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Thread: Back to Back Receptacles

  1. #1

    Question Back to Back Receptacles

    I will need so advise to solve this problem.
    In a project of a condo building, I have a situation where I have back to back receptacles on a demising wall. These boxes are located in two mirror image bath rooms and the outlets are in the same spot on both walls, considered back to back. The code does not allow back to back's and I will have to move one on either side or can I move it up.

    Since I have a mirror on one side and a knee wall separating the vanity with the jacuzzi on the other, the only thing I could do is to raise the outlet.

    Please advise if I should raise the outlet and by how much. :-?

    Is there a minimum distance required on how far apart they need to be so that they are not considered being back to back and still comply with the receptacle required for the vanity.

  2. #2
    Join Date
    Feb 2003
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    Germantown MD
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    755
    As long as these are not in the vanity area, raise or lower it as much as you want.
    Make something idiot proof and someone will make a better idiot.

  3. #3
    Join Date
    Oct 2006
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    Litchfield, CT
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    What code prevents you from going back to back? Is this a fire or sound issue?
    "Electricity is actually made up of extremely tiny particles called electrons, that you cannot see with the naked eye unless you have been drinking."

  4. #4
    Join Date
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    This is more a "fire" code.... I assume you're talking about to fire rated walls?

    It would really depend on the rating of the wall as a system... 'No back to back' - is more a rule of thumb than a "CODE" per se. There are ways around it, but moving the box up will not help... Have the framers put a stud between them and use a intumesant fire pad.

    Take a look at pages 5-6 of this, infact print the whole thing and have it handy for the inspection for when the guy says you can't have boxes closer than 24" - then roll up the paper into a small bat - then hit him with it. :grin: (Lightly....)
    Electric heretic
    It's always gonna be in the last place you look....

  5. #5
    Join Date
    Nov 2005
    Location
    Manhattan, KS, USA
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    16
    Quote Originally Posted by e57
    This is more a "fire" code.... I assume you're talking about to fire rated walls?

    It would really depend on the rating of the wall as a system... 'No back to back' - is more a rule of thumb than a "CODE" per se. There are ways around it, but moving the box up will not help... Have the framers put a stud between them and use a intumesant fire pad.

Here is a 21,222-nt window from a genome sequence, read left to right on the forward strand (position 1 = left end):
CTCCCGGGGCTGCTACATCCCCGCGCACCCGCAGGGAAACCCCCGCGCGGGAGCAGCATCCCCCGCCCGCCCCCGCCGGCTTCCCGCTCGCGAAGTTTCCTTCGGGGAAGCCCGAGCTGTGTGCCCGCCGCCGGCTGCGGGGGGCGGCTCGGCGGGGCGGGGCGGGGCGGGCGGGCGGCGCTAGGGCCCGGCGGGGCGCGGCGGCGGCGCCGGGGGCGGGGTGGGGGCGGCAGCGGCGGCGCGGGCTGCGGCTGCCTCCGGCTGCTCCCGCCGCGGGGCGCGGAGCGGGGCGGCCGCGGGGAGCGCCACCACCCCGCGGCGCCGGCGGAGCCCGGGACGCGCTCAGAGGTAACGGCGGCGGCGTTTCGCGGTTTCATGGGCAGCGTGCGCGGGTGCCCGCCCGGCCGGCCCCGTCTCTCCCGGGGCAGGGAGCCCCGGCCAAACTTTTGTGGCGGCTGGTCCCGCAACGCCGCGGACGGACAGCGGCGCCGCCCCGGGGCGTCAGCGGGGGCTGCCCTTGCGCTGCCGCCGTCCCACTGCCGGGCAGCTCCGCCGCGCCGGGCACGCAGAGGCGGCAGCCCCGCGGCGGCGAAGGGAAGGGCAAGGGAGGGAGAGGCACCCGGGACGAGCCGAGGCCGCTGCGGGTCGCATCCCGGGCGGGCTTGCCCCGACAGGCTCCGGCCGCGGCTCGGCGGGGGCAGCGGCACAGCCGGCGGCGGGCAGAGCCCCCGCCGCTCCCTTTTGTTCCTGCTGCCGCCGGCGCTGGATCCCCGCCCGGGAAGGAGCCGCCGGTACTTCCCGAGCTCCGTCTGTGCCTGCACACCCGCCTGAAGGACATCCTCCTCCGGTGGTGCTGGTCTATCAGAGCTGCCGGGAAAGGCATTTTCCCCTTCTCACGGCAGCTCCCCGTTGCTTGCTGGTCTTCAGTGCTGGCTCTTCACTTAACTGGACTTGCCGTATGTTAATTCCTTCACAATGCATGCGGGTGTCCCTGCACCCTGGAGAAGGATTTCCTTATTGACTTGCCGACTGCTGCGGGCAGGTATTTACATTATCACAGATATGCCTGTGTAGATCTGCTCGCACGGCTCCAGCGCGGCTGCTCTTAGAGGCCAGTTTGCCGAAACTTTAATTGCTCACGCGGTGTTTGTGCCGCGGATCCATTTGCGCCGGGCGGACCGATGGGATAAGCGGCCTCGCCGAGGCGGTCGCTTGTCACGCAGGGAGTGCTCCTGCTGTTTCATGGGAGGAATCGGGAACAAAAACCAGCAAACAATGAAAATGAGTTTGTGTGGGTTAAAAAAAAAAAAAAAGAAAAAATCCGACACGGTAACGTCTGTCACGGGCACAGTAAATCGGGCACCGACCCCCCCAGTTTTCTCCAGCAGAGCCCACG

Take a look at pages 5-6 of this, infact print the whole thing and have it handy for the inspection for when the guy says you can't have boxes closer than 24" - then roll up the paper into a small bat - then hit him with it. :grin: (Lightly....)
    Good answer from a building inspector's point of veiw - except the 24" IS more of a code issue (building) than a rule of thumb. And...most inspectors don't take kindly to getting smacked with a rolled up paper!

    I've lost track of how many electricans I've turned on to puddy pads - they save the day pretty often around here. I guess most of the electricians I work with don't read this forum...too bad!

  6. #6

    Talking BAck to Back Boxes

    Thank you all.
    e57, I printed out what you posted and Thank You again.

  7. #7
    Join Date
    Jun 2004
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    Darren Emery - When I said, "'No back to back' - is more a rule of thumb than a "CODE" per se." I meant that no "back to back" is mentioned in the code. No outlet closer than '24" horizontal' is, unless you cover it by some other listed or prescribed method. Unfortunately, this "No back to back" language comes from the instuctions on one of the listed products for this type of use.

    And I'm sure the OP knows I'm kidding and meant it figuratively when I said hit the inspector with it. :grin:
    Electric heretic
    It's always gonna be in the last place you look....

  8. #8
    Join Date
    Apr 2006
    Location
    Simi Valley, CA
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    7,177
    You can use fire pads in this situation, but it must say in the pad listing that this application is ok. Allied makes a box that only requires 3" of seperation and no stud between them.

    Be very careful on mulitfamily projects. If you use fire pads they must also have a sound transmission rating of 50 or higher and not all of them have it. You could have them do a field test and it only has to be a 42+, but the building has to be done to do this test and that could be an expensive fix.
    I can build anything you want if you draw a picture of it on the back of a big enough check.

    There's no substitute for hard work....but that doesn't mean I'm going to give up trying to find one.

    John Childress
    Electrical Inspector
    IAEI / CEI / C10
    Certified Electrical Inspector

  9. #9

    Exclamation Back to Back Boxes

    The boxes that I have are back to back but they have about 1 1/2" of space between them. They have fire pads. Would this be acceptable or would I have to move them.

  10. #10
    Join Date
    Jun 2005
    Location
    St Petersburg FL
    Posts
    123
    would a box with a two hour rating be acceptable for back to back applications?

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